After a 30 year military career, we are used to marking time by our assignments. Memories are labeled according to where we were stationed. We were always on the move staying anywhere from one to four years in one spot. Stories usually begins, "When we were stationed in...".  The last twelve years, however, have been in one place. My husband came to the DC area thinking that it would be a one-year assignment. Instead, it ended up being three back-to-back DC assignments that spanned nearly 10 years. We put down a few roots over that time and when retirement came, we stayed put.

This past week I realized that when we moved into our previous assignment in Florida, my youngest child was the same age my granddaughter is now! How did that happen? That was just one assignment ago but it is actually a whole generation ago. In this new phase of our lives we have to mark time a little differently. I now think about events in terms of their relationship to military retirement or a child's wedding or a birth of a grandchild. I am learning a whole new frame of reference.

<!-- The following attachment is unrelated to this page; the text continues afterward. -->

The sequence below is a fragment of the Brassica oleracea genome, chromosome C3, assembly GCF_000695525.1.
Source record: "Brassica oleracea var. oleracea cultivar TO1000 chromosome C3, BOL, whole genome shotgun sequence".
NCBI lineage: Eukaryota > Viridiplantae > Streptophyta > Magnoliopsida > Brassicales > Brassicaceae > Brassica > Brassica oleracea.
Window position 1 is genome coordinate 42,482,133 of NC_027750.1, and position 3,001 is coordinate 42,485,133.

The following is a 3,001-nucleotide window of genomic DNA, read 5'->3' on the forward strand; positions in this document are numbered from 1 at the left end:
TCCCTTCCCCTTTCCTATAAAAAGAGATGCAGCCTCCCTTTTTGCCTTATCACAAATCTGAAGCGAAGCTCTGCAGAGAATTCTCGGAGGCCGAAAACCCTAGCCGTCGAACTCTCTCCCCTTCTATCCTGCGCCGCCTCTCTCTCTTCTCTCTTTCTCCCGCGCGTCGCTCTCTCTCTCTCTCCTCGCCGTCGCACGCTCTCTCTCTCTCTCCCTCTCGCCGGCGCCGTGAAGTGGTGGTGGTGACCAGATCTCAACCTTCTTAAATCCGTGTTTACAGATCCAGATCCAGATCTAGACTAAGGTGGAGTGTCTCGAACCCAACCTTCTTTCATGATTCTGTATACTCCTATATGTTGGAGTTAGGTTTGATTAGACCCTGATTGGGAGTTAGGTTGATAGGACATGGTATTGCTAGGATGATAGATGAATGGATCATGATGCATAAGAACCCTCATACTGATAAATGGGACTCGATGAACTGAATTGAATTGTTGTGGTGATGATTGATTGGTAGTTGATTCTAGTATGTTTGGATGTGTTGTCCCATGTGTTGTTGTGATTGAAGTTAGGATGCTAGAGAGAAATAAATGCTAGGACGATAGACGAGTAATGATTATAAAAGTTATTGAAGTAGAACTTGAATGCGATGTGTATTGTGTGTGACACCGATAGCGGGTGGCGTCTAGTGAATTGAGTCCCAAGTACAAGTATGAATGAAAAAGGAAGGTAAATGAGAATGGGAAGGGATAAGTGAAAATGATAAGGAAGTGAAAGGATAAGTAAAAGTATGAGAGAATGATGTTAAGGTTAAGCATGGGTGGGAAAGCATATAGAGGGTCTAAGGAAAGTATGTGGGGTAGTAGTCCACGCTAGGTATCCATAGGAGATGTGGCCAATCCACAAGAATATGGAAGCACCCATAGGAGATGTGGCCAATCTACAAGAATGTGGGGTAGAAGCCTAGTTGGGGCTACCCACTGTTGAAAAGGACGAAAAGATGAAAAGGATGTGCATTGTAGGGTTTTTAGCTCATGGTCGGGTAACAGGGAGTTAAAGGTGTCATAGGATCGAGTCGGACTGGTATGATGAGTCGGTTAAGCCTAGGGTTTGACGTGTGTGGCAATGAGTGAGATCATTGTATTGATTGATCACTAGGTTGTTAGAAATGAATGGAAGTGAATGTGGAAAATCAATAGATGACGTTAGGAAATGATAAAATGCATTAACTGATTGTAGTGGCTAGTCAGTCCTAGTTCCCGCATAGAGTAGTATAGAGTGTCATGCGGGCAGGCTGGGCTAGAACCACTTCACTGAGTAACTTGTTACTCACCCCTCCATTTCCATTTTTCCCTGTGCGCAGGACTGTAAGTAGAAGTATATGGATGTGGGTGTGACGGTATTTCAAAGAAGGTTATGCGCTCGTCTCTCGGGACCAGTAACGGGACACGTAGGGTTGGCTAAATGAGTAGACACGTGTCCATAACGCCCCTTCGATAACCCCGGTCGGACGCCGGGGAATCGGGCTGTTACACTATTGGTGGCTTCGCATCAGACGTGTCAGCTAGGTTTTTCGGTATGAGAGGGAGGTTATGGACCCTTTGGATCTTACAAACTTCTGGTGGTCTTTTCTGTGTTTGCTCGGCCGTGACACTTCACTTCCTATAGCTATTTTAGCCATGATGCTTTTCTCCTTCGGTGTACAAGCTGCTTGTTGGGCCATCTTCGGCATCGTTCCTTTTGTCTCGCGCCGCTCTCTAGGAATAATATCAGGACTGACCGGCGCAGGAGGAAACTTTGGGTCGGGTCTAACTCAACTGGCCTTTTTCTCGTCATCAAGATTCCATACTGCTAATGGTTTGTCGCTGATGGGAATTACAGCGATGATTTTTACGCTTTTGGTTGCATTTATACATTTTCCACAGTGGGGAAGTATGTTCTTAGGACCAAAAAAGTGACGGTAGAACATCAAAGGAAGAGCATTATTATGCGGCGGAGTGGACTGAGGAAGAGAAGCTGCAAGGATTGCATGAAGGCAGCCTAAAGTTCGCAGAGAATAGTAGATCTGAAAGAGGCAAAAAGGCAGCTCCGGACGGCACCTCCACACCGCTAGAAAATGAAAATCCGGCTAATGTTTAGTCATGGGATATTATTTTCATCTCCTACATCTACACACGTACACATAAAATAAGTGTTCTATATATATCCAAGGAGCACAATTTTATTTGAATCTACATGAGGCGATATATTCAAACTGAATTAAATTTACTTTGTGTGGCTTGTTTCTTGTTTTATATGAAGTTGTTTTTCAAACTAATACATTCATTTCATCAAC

How do you mark time?

Friday, August 22, 2014

7 Quick Takes!


The youngest moved into the dorm this week! The 85 pound Lab/German Shepherd mix who shared his bed at night has decided he is lonely and wants to sleep with Mom, Dad, and the 65 pound Lab/Springer Spaniel mix who has already claimed a spot in Mom & Dad's bed.
The youngest moved into the dorm this week! Apparently so did my laundry baskets and laundry detergent. I guess I wanted new ones anyway.
The youngest moved into the dorm this week! But he is only 20 minutes or so down the road. And guess what?! I just got a job as an adjunct professor at the same university. I think I will be reclaiming some laundry baskets.
The youngest moved into the dorm this week! It is so hard to cook for just two people. I think it is time to invite the other empty nesters in the neighborhood to dinner.